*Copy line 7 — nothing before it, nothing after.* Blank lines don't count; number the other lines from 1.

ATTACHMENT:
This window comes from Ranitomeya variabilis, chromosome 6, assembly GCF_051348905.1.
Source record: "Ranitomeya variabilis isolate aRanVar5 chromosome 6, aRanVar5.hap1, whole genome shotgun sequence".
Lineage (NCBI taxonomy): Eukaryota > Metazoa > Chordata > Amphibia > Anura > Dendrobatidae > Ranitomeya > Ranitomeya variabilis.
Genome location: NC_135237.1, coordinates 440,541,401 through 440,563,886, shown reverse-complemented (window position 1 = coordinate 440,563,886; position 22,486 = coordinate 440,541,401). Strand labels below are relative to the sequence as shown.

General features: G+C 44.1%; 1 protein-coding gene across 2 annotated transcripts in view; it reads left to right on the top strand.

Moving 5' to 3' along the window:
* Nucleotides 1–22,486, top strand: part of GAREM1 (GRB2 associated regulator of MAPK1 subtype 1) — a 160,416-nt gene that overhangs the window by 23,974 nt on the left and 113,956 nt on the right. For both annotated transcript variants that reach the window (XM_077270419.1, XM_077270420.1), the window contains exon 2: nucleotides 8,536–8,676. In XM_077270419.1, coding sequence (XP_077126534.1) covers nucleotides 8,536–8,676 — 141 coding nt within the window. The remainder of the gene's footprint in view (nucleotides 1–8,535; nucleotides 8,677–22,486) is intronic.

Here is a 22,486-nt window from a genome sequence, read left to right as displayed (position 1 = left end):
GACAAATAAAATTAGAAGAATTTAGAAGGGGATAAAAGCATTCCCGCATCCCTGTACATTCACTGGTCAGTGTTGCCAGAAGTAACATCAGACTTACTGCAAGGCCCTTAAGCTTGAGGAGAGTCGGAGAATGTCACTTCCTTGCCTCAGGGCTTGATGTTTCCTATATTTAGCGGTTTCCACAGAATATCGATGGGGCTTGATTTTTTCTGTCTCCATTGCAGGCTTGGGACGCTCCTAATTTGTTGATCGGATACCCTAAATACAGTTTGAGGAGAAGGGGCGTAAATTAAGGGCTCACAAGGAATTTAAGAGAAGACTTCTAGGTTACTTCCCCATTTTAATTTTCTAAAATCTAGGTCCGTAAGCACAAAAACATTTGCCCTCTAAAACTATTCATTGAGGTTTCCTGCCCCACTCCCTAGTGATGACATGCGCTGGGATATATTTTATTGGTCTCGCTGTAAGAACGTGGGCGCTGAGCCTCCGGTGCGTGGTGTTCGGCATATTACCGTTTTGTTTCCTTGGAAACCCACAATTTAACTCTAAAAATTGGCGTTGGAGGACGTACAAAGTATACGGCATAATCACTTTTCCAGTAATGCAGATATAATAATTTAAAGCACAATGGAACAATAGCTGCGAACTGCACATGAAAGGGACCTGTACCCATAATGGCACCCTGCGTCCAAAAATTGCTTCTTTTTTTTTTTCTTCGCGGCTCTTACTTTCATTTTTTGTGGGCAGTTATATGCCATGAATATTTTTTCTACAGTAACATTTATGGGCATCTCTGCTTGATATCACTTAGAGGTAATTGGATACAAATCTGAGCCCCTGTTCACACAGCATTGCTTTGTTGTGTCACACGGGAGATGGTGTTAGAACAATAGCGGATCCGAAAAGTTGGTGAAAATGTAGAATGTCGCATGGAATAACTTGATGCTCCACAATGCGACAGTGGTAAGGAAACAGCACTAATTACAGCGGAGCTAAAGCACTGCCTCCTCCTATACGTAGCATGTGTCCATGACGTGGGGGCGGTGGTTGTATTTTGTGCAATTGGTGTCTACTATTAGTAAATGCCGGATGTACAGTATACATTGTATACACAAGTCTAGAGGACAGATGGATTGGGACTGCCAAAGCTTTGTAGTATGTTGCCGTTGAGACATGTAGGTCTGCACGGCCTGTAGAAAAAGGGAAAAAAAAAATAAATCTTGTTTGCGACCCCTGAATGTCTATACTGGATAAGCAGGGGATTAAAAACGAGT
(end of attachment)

* Nucleotides 1–22,486, top strand: part of GAREM1 (GRB2 associated regulator of MAPK1 subtype 1) — a 160,416-nt gene that overhangs the window by 23,974 nt on the left and 113,956 nt on the right. For both annotated transcript variants that reach the window (XM_077270419.1, XM_077270420.1), the window contains exon 2: nucleotides 8,536–8,676. In XM_077270419.1, coding sequence (XP_077126534.1) covers nucleotides 8,536–8,676 — 141 coding nt within the window. The remainder of the gene's footprint in view (nucleotides 1–8,535; nucleotides 8,677–22,486) is intronic.